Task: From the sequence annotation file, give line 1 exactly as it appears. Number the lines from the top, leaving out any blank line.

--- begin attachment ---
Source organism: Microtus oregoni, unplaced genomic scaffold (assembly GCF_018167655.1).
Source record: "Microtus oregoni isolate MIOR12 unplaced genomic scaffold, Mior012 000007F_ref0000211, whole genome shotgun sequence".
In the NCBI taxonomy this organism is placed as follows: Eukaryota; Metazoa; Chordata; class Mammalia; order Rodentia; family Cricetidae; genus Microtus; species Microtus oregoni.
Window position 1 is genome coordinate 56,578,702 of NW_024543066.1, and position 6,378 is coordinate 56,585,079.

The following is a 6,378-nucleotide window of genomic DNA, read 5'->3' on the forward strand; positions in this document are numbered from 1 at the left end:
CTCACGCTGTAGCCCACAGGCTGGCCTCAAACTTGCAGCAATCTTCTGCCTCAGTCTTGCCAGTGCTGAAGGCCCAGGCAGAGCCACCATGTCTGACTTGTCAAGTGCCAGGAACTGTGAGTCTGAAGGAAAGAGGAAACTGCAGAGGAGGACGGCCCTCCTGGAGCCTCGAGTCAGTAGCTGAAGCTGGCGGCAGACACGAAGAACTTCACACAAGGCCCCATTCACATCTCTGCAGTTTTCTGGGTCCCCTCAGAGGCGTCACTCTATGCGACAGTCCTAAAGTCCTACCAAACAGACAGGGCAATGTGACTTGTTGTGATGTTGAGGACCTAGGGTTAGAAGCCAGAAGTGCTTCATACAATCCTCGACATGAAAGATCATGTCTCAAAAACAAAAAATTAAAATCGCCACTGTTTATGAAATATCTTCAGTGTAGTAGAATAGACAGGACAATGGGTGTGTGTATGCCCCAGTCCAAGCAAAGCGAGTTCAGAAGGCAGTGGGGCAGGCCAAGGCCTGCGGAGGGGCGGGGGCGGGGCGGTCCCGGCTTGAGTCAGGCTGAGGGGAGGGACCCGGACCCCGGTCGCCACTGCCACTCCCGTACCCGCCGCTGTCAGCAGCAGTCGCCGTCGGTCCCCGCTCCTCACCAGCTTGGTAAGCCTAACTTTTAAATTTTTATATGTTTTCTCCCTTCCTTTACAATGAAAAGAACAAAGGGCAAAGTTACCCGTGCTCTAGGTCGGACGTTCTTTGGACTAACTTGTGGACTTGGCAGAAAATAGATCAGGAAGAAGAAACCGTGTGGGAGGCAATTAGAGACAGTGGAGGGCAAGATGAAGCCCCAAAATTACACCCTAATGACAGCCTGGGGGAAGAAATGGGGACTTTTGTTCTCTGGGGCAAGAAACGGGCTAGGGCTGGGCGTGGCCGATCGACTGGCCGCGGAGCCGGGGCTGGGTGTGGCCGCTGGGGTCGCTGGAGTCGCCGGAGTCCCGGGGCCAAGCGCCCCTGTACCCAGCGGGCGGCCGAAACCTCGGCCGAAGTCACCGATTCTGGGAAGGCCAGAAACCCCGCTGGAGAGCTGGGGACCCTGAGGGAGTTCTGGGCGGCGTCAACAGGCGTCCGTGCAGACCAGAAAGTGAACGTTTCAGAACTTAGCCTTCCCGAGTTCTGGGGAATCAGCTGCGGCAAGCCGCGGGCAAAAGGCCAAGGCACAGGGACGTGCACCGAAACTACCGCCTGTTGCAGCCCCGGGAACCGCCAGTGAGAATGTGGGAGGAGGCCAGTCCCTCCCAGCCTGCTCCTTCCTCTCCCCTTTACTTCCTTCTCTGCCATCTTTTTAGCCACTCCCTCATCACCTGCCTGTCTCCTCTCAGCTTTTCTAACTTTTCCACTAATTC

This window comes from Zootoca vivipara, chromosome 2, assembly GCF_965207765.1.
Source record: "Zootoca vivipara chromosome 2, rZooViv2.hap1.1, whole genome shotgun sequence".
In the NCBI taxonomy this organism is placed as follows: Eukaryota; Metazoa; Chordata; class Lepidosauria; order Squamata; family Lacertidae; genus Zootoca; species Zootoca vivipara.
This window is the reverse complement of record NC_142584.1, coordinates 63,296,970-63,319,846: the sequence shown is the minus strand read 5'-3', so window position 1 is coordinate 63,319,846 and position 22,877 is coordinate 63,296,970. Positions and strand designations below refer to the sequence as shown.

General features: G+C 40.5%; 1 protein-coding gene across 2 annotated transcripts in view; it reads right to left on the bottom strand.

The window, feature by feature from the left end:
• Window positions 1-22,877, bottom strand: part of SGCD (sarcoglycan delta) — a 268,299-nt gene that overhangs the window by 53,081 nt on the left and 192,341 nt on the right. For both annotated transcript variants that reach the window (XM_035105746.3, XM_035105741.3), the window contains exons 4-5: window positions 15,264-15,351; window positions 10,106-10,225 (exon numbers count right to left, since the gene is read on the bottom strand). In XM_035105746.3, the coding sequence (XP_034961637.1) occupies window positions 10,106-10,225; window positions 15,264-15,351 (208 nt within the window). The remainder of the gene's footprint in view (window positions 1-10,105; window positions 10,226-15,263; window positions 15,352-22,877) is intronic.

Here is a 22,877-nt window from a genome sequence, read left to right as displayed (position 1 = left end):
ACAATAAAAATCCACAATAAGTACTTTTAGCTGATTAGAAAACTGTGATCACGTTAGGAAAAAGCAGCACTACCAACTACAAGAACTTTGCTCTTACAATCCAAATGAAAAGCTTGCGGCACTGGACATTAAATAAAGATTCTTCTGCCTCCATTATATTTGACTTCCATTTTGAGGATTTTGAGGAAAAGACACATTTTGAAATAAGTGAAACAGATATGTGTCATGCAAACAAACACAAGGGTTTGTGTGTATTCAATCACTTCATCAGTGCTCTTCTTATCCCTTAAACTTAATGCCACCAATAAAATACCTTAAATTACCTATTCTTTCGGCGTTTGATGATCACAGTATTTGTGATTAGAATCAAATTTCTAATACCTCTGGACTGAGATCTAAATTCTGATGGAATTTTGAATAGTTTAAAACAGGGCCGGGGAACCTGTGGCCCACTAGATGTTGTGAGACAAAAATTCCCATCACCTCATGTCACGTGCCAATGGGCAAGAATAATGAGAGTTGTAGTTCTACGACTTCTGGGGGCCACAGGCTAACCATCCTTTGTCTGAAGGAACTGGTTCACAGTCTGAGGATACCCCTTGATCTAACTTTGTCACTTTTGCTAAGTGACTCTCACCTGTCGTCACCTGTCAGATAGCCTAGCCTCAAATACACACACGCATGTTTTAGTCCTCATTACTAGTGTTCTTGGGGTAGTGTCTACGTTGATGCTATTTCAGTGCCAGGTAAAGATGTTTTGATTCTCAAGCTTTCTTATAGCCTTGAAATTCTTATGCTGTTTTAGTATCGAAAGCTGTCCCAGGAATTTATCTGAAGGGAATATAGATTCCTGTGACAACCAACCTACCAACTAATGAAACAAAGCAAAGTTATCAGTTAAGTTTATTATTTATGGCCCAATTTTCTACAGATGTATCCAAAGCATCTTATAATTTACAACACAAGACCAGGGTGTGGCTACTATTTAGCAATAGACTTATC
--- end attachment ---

Source organism: Microtus oregoni, unplaced genomic scaffold (assembly GCF_018167655.1).